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Ioctl Numbers
19 October 1999
Michael Elizabeth Chastain
<mec@shout.net>

If you are adding new ioctl's to the kernel, you should use the _IO
macros defined in <linux/ioctl.h>:

    _IO    an ioctl with no parameters
    _IOW   an ioctl with write parameters (copy_from_user)
    _IOR   an ioctl with read parameters  (copy_to_user)
    _IOWR  an ioctl with both write and read parameters.

'Write' and 'read' are from the user's point of view, just like the
system calls 'write' and 'read'.  For example, a SET_FOO ioctl would
be _IOW, although the kernel would actually read data from user space;
a GET_FOO ioctl would be _IOR, although the kernel would actually write
data to user space.

The first argument to _IO, _IOW, _IOR, or _IOWR is an identifying letter
or number from the table below.  Because of the large number of drivers,
many drivers share a partial letter with other drivers.

If you are writing a driver for a new device and need a letter, pick an
unused block with enough room for expansion: 32 to 256 ioctl commands.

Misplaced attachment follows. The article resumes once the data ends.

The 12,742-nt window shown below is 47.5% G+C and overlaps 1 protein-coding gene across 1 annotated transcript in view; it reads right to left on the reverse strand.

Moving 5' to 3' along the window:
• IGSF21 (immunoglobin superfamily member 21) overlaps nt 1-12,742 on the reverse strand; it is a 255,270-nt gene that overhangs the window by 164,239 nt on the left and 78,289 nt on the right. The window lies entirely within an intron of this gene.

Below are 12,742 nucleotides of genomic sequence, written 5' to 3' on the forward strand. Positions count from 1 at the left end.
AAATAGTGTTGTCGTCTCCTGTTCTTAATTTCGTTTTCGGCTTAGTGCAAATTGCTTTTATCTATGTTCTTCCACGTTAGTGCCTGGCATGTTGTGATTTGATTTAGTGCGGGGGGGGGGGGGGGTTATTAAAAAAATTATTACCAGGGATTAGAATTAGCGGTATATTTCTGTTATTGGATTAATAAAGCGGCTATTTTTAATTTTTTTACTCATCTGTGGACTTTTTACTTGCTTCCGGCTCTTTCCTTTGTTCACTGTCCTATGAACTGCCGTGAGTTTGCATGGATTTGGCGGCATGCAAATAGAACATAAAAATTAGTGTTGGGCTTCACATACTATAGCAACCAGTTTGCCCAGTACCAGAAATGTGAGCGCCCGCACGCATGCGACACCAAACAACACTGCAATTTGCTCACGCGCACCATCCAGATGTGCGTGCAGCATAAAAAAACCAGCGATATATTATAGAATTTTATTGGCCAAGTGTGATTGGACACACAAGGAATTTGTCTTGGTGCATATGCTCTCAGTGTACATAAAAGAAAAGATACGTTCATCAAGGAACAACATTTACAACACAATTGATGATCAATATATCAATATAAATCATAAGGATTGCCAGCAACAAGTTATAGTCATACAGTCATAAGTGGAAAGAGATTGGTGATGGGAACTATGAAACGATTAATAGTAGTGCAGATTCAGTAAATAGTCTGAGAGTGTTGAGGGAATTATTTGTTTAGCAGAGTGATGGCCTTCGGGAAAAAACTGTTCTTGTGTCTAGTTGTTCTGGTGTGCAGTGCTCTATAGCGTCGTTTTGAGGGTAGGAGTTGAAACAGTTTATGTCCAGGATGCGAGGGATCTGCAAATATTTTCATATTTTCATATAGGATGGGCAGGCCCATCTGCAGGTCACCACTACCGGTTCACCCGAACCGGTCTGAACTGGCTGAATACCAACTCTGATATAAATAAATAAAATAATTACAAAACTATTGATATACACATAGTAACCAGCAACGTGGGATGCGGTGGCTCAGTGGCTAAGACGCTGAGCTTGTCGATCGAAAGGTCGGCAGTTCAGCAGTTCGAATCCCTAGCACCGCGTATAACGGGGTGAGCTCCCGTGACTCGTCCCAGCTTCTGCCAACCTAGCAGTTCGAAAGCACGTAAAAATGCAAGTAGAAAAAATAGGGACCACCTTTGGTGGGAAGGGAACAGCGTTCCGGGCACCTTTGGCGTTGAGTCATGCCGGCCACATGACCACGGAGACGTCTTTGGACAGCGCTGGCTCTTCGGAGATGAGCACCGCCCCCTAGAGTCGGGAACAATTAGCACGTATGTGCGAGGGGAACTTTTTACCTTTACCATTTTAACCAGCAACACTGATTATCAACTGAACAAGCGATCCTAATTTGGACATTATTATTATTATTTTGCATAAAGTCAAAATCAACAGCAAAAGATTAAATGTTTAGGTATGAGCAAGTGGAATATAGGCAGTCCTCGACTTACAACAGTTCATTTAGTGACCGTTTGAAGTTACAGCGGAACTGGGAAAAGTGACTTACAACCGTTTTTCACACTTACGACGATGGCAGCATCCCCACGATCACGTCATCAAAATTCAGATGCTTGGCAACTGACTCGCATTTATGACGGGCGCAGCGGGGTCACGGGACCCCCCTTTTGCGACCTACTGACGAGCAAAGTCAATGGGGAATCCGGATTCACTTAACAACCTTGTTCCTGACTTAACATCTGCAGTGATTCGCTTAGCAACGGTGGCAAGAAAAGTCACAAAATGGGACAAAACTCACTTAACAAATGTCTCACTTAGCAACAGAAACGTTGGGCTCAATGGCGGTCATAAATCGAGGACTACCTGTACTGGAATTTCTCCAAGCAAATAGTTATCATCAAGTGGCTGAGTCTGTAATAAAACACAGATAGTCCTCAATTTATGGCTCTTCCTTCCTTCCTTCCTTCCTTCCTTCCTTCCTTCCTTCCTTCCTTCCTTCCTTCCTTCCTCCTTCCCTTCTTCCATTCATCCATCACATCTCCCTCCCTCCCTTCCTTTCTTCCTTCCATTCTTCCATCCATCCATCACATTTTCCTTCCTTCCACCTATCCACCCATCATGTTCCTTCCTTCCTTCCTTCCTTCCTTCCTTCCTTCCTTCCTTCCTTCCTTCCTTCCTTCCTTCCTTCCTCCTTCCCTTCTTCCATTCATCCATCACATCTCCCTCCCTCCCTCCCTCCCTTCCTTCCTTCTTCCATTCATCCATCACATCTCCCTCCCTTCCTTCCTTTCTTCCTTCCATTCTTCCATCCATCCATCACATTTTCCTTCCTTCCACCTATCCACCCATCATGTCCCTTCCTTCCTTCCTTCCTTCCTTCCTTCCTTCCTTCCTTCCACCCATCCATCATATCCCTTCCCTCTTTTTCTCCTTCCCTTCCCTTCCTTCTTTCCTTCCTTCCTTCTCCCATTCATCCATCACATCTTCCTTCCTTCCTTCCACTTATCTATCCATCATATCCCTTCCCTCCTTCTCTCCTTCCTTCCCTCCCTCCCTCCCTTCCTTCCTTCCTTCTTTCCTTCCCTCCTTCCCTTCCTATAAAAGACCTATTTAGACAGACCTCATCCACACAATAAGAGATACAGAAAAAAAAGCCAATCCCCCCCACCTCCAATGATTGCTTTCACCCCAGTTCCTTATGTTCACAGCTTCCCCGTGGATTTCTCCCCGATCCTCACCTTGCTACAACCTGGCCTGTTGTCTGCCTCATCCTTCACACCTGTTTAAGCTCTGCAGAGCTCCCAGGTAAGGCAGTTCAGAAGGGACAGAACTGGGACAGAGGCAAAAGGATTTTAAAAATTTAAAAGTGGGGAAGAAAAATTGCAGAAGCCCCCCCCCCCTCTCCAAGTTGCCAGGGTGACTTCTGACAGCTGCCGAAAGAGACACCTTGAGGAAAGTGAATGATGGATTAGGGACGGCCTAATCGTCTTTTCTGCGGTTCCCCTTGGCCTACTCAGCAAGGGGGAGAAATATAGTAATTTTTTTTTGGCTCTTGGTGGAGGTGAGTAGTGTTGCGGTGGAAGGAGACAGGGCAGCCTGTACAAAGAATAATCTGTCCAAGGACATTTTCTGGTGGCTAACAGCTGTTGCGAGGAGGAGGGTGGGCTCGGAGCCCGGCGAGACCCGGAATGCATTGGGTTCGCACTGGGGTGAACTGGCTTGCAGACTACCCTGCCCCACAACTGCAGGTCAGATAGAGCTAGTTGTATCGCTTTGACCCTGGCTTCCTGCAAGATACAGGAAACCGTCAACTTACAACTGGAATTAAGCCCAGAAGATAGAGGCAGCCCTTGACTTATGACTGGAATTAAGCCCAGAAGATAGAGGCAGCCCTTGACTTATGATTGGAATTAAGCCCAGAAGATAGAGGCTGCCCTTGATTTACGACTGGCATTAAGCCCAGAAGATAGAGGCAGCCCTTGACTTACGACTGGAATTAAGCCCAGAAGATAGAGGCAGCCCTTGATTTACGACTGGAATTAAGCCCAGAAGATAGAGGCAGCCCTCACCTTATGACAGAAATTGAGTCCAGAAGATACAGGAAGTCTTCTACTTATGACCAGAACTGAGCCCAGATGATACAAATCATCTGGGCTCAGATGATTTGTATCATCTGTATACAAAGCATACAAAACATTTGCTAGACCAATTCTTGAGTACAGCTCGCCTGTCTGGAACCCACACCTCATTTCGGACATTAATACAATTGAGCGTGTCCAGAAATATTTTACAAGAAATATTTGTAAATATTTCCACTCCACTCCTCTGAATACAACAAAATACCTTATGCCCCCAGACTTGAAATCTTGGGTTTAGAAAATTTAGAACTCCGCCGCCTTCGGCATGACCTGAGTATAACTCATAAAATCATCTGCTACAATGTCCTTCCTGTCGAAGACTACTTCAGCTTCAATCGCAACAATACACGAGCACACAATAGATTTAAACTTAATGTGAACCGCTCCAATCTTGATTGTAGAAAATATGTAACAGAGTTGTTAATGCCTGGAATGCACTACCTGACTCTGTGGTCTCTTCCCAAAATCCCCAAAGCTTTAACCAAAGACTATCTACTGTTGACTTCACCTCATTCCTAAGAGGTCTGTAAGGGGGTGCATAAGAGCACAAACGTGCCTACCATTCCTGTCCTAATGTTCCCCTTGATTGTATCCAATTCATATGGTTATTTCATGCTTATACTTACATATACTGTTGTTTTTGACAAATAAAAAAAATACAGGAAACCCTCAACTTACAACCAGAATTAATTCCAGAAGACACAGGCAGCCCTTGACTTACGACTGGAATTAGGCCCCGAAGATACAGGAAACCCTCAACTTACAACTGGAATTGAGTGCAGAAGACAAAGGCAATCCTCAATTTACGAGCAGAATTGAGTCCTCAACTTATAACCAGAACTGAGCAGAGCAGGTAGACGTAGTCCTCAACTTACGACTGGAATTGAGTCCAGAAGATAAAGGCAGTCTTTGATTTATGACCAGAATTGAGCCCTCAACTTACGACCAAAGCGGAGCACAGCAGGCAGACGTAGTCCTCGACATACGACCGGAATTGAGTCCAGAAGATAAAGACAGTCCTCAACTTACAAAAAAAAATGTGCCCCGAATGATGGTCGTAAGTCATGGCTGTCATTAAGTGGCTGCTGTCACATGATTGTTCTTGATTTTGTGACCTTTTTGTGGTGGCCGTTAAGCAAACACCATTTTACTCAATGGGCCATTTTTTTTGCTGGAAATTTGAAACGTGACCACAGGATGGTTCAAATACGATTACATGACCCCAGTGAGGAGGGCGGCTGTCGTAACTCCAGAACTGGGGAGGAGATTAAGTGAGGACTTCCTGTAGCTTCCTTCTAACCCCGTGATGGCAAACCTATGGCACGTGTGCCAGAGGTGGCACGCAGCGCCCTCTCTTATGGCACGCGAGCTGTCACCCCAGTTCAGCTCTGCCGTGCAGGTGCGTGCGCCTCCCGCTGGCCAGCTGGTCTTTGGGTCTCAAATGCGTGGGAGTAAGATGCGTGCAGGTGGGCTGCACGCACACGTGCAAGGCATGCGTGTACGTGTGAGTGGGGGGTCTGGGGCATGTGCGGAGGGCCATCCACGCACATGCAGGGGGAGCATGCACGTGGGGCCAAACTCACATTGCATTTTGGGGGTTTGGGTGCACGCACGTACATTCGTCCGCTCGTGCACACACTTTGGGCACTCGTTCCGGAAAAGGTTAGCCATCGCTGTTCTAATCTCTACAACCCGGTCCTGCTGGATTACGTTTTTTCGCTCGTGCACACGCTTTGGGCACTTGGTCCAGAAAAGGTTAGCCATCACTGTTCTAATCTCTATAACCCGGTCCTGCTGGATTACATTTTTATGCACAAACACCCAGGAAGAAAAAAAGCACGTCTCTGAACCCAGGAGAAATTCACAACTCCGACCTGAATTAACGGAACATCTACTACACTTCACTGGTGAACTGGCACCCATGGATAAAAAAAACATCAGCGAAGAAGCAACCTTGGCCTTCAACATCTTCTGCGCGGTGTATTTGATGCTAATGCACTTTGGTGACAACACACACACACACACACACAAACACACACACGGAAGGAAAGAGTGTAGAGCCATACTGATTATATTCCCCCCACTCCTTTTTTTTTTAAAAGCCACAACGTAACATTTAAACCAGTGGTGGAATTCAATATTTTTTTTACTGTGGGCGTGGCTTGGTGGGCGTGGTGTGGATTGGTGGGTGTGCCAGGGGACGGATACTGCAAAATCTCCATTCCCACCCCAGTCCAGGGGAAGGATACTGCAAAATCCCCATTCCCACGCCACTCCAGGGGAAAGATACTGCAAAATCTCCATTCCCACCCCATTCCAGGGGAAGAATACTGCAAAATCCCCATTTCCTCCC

You can register the block by patching this file and submitting the
patch to Linus Torvalds.  Or you can e-mail me at <mec@shout.net> and
I'll register one for you.

The second argument to _IO, _IOW, _IOR, or _IOWR is a sequence number
to distinguish ioctls from each other.  The third argument to _IOW,
_IOR, or _IOWR is the type of the data going into the kernel or coming
out of the kernel (e.g.  'int' or 'struct foo').  NOTE!  Do NOT use
sizeof(arg) as the third argument as this results in your ioctl thinking
it passes an argument of type size_t.

Some devices use their major number as the identifier; this is OK, as
long as it is unique.  Some devices are irregular and don't follow any
convention at all.

Following this convention is good because:

(1) Keeping the ioctl's globally unique helps error checking:
    if a program calls an ioctl on the wrong device, it will get an
    error rather than some unexpected behaviour.

(2) The 'strace' build procedure automatically finds ioctl numbers
    defined with _IO, _IOW, _IOR, or _IOWR.

(3) 'strace' can decode numbers back into useful names when the
    numbers are unique.

(4) People looking for ioctls can grep for them more easily when
    this convention is used to define the ioctl numbers.